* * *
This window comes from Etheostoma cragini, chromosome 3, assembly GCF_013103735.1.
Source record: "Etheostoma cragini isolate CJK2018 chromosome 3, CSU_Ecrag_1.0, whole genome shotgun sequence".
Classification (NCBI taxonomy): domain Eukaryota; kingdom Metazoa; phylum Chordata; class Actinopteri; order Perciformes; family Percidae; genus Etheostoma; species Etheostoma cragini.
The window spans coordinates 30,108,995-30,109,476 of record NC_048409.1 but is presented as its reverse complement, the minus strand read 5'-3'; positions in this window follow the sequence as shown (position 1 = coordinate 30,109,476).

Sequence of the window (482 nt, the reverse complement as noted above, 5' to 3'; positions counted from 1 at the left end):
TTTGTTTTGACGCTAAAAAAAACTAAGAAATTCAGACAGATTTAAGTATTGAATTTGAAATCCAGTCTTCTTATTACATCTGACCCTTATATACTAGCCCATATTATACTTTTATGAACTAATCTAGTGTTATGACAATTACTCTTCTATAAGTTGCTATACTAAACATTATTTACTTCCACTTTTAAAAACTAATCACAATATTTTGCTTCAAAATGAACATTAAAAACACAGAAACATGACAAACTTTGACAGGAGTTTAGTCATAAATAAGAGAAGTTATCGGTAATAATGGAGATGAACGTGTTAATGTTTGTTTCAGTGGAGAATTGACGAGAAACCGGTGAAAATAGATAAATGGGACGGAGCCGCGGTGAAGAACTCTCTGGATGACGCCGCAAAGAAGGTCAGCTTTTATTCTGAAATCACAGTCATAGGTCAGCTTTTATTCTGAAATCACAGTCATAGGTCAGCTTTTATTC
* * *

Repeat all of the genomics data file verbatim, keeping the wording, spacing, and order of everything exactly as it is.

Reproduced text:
This window comes from Etheostoma cragini, chromosome 3, assembly GCF_013103735.1.
Source record: "Etheostoma cragini isolate CJK2018 chromosome 3, CSU_Ecrag_1.0, whole genome shotgun sequence".
Classification (NCBI taxonomy): domain Eukaryota; kingdom Metazoa; phylum Chordata; class Actinopteri; order Perciformes; family Percidae; genus Etheostoma; species Etheostoma cragini.
The window spans coordinates 30,108,995-30,109,476 of record NC_048409.1 but is presented as its reverse complement, the minus strand read 5'-3'; positions in this window follow the sequence as shown (position 1 = coordinate 30,109,476).

Sequence of the window (482 nt, the reverse complement as noted above, 5' to 3'; positions counted from 1 at the left end):
TTTGTTTTGACGCTAAAAAAAACTAAGAAATTCAGACAGATTTAAGTATTGAATTTGAAATCCAGTCTTCTTATTACATCTGACCCTTATATACTAGCCCATATTATACTTTTATGAACTAATCTAGTGTTATGACAATTACTCTTCTATAAGTTGCTATACTAAACATTATTTACTTCCACTTTTAAAAACTAATCACAATATTTTGCTTCAAAATGAACATTAAAAACACAGAAACATGACAAACTTTGACAGGAGTTTAGTCATAAATAAGAGAAGTTATCGGTAATAATGGAGATGAACGTGTTAATGTTTGTTTCAGTGGAGAATTGACGAGAAACCGGTGAAAATAGATAAATGGGACGGAGCCGCGGTGAAGAACTCTCTGGATGACGCCGCAAAGAAGGTCAGCTTTTATTCTGAAATCACAGTCATAGGTCAGCTTTTATTCTGAAATCACAGTCATAGGTCAGCTTTTATTC